In the Frankfurt overview of “deutschemalereizweitausenddrei” (German Painting 2003), next to the nearly square work “02.11.01 (Pill)” (1997/2002) are two excessively wide narrow works, a frieze of canvases that appear strangely brittle, obviously “constructed” and at the same time very incomplete. Admittedly, Merkel’s pictures intend to attract, but they deny the first glance that all too good impression: they stubbornly insist on sought-after colors, an artificially contrasting, reduced palette. Laconic gestures, brief interventions, inserts overly wipes and paths on the store of mini replicas, cut ups with sharp edges, partially diffusely articulated contours. In these cases, Machart (the very process of making) is clearly transported into the picture, however, not as in the flow of storytelling about production decisions on base, surface, and gesture, brush strokes, schliere and painting over. The tracks are witness to the before and the during, the circumstances accompanying the painting. These two pictures “02.10.02 exhalle” and “02.10.01 exhalle” (2002) are indeed aware of a 25-year history of “bad painting,” however, they “represent” the palette; they might have served as a working surface for color tests and brush wipe-offs, sketches and painting debris. Their role in this situation could be summarized as follows: staged container playing to the gallery, memory of production conditions, techniques, substitute for the studio, so to speak. So that, in the space of the exhibit, sudden light is cast on the performance of “painting” in the form of “picture.”
With a clearly changed accent, Michael Krebber (born 1954) strove for similar memory work in his dual show “Apotherkerman” (2000, simultaneously in the Kunstverein of Braunschweig and the Städtische Galerie of Wolfsburg). Floor panels with marked traces of work, studio patina as a sum of picture outlines, paint spatters and signs of wear and tear were declared pictures and installed on the walls. The transfer gesture was emphasized by the confrontation in the panels entitled “because of the Architect the building fell down”: across from a desk built of paintings.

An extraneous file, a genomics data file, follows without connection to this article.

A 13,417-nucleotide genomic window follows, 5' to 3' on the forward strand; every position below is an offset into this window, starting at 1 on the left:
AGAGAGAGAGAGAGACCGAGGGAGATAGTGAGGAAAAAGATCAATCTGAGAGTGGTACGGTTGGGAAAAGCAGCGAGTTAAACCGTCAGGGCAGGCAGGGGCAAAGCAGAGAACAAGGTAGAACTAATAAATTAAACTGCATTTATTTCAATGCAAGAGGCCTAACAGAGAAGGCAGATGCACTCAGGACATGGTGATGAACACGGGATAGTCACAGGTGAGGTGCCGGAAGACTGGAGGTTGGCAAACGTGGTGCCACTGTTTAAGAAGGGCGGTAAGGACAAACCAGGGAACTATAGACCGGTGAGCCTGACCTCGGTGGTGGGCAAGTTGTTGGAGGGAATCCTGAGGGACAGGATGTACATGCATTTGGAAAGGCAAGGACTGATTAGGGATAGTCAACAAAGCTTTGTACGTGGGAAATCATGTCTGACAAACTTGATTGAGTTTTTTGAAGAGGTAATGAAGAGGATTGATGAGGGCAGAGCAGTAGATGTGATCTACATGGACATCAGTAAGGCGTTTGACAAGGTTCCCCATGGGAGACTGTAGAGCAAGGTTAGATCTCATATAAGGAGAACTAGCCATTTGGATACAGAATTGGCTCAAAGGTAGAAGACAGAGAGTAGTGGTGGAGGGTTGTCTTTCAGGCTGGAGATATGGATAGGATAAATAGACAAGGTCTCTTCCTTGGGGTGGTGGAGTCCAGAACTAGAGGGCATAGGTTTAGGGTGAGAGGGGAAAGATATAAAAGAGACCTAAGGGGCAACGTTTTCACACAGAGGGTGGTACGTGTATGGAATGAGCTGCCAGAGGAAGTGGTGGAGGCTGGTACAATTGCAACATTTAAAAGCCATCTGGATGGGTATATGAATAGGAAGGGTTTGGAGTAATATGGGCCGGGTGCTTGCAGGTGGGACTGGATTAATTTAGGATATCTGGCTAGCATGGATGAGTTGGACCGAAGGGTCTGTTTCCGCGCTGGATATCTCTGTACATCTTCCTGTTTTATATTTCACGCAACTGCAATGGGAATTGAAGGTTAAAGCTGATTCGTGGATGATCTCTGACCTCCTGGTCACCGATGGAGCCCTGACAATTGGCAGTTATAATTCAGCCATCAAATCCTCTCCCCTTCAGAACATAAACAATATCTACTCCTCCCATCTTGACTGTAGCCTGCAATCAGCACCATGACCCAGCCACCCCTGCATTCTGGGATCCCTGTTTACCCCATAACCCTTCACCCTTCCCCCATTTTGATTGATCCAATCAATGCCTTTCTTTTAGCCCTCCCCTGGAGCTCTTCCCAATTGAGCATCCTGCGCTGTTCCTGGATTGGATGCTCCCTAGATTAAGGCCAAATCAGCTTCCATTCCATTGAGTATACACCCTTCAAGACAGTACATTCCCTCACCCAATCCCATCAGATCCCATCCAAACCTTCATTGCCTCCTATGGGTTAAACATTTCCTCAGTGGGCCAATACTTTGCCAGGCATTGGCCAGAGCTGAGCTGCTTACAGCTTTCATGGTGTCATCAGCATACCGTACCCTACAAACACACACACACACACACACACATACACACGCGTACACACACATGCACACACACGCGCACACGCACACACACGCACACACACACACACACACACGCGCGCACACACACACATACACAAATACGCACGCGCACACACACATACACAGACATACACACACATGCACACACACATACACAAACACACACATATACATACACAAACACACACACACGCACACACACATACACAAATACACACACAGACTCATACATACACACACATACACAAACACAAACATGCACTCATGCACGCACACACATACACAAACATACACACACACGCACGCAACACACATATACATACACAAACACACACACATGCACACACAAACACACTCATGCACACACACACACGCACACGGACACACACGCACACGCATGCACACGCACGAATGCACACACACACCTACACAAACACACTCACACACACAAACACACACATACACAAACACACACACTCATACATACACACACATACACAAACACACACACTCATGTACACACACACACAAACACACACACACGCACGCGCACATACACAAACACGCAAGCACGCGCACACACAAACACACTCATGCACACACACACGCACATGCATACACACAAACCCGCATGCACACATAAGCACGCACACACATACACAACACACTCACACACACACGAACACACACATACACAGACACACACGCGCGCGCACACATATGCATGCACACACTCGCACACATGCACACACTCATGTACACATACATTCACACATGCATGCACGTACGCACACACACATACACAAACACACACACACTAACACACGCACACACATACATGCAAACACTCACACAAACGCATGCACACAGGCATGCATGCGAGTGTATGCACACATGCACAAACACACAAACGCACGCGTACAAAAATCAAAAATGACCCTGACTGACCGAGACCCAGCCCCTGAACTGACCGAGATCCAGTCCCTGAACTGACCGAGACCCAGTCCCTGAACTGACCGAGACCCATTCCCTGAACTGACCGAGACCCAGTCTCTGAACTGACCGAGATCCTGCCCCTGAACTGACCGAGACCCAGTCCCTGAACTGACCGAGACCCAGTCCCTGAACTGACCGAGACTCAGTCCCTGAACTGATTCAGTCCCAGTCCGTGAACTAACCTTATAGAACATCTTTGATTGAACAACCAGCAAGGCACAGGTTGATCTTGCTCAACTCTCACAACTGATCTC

At a distance from Krebber’s emphatic re-interpretation and contextual arrangements, the two palette panels by Klaus Merkel result completely from ruminations on the performance ability of a picture itself in the form of painting. In his own words that means, for instance, “painting the waste right in,” in order to at the same time shed light on the dark sides of production as necessary conditions for painting. Something like in Philip Guston’s “Painting Table” (1975).2 The picture also shows, from a strained perspective of supervision, a panel with brushes, signs of mixing and strokes fitted with ease into the surface of the picture. If it weren’t for horizontal separation, if it weren’t for the outlines that distinguish the painting table from its rosy flesh-colored background, if it weren’t for a hint at supports or scant shadows, the picture and the palette would nearly blend into oneness. Sure, it sounds like support for Merkel’s ambiguous questioning of the integrity of a picture by revealing its Machart when Guston, with an eye for the situation and status of abstract painting, polemicized several years earlier: “but painting is “impure”. It is the adjustment of impurities which forces painting’s continuity.”3 In no way does the artist withdraw into the fetish-like standpoint of a painter in regards to painting, or into a pragmatically inflated auto-expertise on the means and the making. Merkel circumvents the problem of reproductions merely generating more material by making his oevre kiss the canvas but on the other hand showing he is able to set it upright again. He installs his work like a commentary, transforms painting into (and about) visual discourse.
A staged production: painting modern style once again